Sunday, April 6, 2008

rr: umstead 100 mile enurance run

rundangerously, temporarily posting under the nom de plume, walkgingerly ;)

well, as the update reported, the umstead 100 miler was my first dnf, even if tempered by a listing as a 50 miler finisher - the silver lining in an other wise gray, rainy day. i have no regrets about the dnf, but when i dropped out i was very disappointed at not being able to finish the last 2 two loops with emmy - we had just run the last 50+ miles together. i hoped she would to catch up with meredith and anthony, and run with them. as it turned out, she did run with them for the 7th loop, and picked up a volunteer pacer for the last one. but i've gotten way ahead of myself.

in the beginning. . . i woke up race morning to the sound of heavy rain beating against the bedroom window. it previewed what the day would eventually look like but, luckily, by the time we got in the car at 4:30, not only had the rain stopped - but the temperature was in the high 60's! from a weather perspective, i counted my blessing that we would avoid rain at the start - but 60's and 95% humidity wasn't exactly ideal running conditions.

we arrived at camp lapihio, race headquarters, at 5:15. after i left my drop bag for aid station #2 on the side porch, then went inside and found a place fro my main drop bags. i parked my drop bags next to cameron, a local runner about to run his first 100 miler. we would see each other on the course throughout the race. notwithstanding the current conditions, i had taken multiple everything so i could periodically change into dry clothes throughout the day. when emmy arrived, she squeezed in her drop bags next to mine and cameron's.

the runners had pretty much claimed every available inch of wall and table space in the cabin for their drop bags and equipment. normally the drop bags and aid station would be staged outside the cabin. blake norwood, the race director had given us a heads up on the logistics 0f moving everything inside at the pre-race briefing. he requested non-runners avoid the main entrance to the cabin and aid tables - it would be tight, but workable.

i had coffee and a blueberry muffin for breakfast. then went outside where the race started precisely at 6. in the humid, pre-dawn darkness, emmy and i started off at a brisk walk toward the airport spur. we walked/jogged a good chunk of the first 3+ miles, in the extreme humidity, and only started to run when daylight broke. i wanted to get a feel for the course during the 1st loop. when we reached the 2nd aid station at mile 6.8, i had oranges and cantaloupe. i didn't wear my fuel belt or carry a water bottle since plenty of fluids were available on the course.

just beyond aid station 2, emmy fell into conversation with barbara, and i set off on my own for a while. i eventually caught up with meredith and we ran together for a bit. i was so happy to learn that she'd be volunteering at the sybil ludington 50k in 2 weeks! i also ran with roger for a short while before i finished up the first loop just under 2:30. that was well under my target of 3 hours per loop - and overall goal to complete the race in 24 hours.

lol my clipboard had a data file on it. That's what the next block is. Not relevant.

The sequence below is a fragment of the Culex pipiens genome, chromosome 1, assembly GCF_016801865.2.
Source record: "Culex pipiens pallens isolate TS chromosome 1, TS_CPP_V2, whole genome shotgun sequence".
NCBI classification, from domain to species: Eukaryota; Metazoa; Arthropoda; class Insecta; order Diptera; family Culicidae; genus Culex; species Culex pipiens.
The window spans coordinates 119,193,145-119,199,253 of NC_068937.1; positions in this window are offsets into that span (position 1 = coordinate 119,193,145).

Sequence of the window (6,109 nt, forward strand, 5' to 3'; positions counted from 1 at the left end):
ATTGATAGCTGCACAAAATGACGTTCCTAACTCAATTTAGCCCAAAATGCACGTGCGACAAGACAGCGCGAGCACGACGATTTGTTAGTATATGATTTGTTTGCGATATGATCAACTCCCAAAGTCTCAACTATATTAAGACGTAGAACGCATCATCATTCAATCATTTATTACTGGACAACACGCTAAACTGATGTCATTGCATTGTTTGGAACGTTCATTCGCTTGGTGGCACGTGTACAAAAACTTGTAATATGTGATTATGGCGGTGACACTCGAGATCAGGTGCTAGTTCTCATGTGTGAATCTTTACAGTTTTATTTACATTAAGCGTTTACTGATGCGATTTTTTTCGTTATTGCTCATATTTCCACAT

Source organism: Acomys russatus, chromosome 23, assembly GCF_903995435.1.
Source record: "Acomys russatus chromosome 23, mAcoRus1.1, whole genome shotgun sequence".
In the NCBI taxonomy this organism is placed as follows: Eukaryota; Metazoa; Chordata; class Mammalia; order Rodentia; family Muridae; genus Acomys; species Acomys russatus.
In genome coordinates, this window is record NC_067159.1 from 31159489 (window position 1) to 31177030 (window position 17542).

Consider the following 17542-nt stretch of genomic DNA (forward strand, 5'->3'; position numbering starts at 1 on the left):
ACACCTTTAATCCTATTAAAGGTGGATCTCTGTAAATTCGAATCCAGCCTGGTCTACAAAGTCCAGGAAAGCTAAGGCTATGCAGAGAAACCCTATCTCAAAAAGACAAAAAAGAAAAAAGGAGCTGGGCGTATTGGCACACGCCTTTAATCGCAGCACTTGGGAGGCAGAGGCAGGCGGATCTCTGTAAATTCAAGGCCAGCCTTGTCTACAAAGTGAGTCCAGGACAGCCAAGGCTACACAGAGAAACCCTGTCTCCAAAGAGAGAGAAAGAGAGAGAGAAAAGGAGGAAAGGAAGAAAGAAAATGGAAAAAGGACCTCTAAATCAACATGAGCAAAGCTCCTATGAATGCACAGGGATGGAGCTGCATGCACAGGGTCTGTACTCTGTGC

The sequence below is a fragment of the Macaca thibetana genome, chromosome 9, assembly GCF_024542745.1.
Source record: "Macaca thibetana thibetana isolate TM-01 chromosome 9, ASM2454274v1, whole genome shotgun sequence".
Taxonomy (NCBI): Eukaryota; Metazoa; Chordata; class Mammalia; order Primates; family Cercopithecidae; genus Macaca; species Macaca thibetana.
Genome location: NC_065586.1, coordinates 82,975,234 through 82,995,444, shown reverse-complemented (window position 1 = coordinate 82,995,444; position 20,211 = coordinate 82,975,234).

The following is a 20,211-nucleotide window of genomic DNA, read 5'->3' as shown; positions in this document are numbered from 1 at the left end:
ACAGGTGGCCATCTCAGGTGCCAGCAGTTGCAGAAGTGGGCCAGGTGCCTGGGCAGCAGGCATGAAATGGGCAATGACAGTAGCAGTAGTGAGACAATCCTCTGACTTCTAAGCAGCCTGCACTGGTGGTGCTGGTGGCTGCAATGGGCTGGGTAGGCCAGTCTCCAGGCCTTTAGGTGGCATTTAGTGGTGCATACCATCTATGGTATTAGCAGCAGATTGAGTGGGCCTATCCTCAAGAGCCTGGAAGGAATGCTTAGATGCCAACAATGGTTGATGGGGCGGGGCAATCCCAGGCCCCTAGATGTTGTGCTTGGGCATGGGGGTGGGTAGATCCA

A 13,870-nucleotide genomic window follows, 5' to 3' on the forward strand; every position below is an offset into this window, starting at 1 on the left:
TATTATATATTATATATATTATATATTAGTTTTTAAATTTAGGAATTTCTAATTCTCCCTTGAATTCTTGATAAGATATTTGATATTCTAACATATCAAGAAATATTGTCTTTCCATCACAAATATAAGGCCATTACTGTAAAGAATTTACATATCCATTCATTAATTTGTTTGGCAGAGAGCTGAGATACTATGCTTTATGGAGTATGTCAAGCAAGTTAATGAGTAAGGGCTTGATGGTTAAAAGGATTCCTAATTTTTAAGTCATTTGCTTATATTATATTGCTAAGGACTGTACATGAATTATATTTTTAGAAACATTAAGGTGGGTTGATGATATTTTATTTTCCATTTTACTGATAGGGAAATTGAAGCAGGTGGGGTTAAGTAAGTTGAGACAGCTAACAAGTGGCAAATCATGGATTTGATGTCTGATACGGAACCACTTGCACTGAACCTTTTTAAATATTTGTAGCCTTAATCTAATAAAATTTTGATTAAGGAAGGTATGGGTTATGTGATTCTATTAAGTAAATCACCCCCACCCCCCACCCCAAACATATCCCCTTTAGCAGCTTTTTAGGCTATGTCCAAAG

i dawdled at the aid station for a while before heading out on the airport spur. that dawdling at the aid stations would, unfortunately, became a reoccurring theme throughout the day. i took the time to change into a dry tech shirt and hat - the original ones were drenched in sweat from the first miles! changing into dry clothes at the main aid station also became a reoccurring theme for me during the race. despite the extra time at the aid stations, i also finished the 2nd loop in under 2:30, for a cumulative split of 4:54.

this is where i made what can only be the crucial mistake of the day. in addition to switching into dry socks, i switched from my trail shoes to road shoes. i should have skipped the trail shoes entirely. except for the quarter mile stretch into and out of the start/finish area, the entire course is run along park roads. but apparently the switch after 25 miles must have altered my gait, bio mechanics, or karma. a few miles into the 3rd loop i felt the start of a what would become a chronic soreness at the bottom of my left shin.

it was also in the third loop that emmy and i hooked up again and would run the next 4 loops together. after changing into dry clothes i also decided to grab my camera and take some pictures during the third loop. it was a small miracle that we hadn't gotten any rain during the first two, so i thought this might be the last dry moment to use the camera. it was definitely a touristy sort of loop - including asking jerry (runirishnc) to take our picture near the crabtree creek bridge! i managed to get a few nice photos, including one of jerry as we headed into aid station 2, along with roger as he reached that aid station, a shot of meredith and adam (the professor), and barbara.

i had enough of the picture taking by the time we finished the 3rd loop - in just under 3 hours. i again changed into dry clothes and we set off on the 4th loop. i was looking forward to seeing pat and katie at aid station 2 when we reached it. in somewhat of a bummer moment, turned out the we missed them by less than 15 minute at the main aid station. i was about an hour ahead of the projected pace. but the sad part was my sister-in-law and nephew had also come with them to support me. they couldn't stay and wait for me at aid station 2 - so i missed their visit.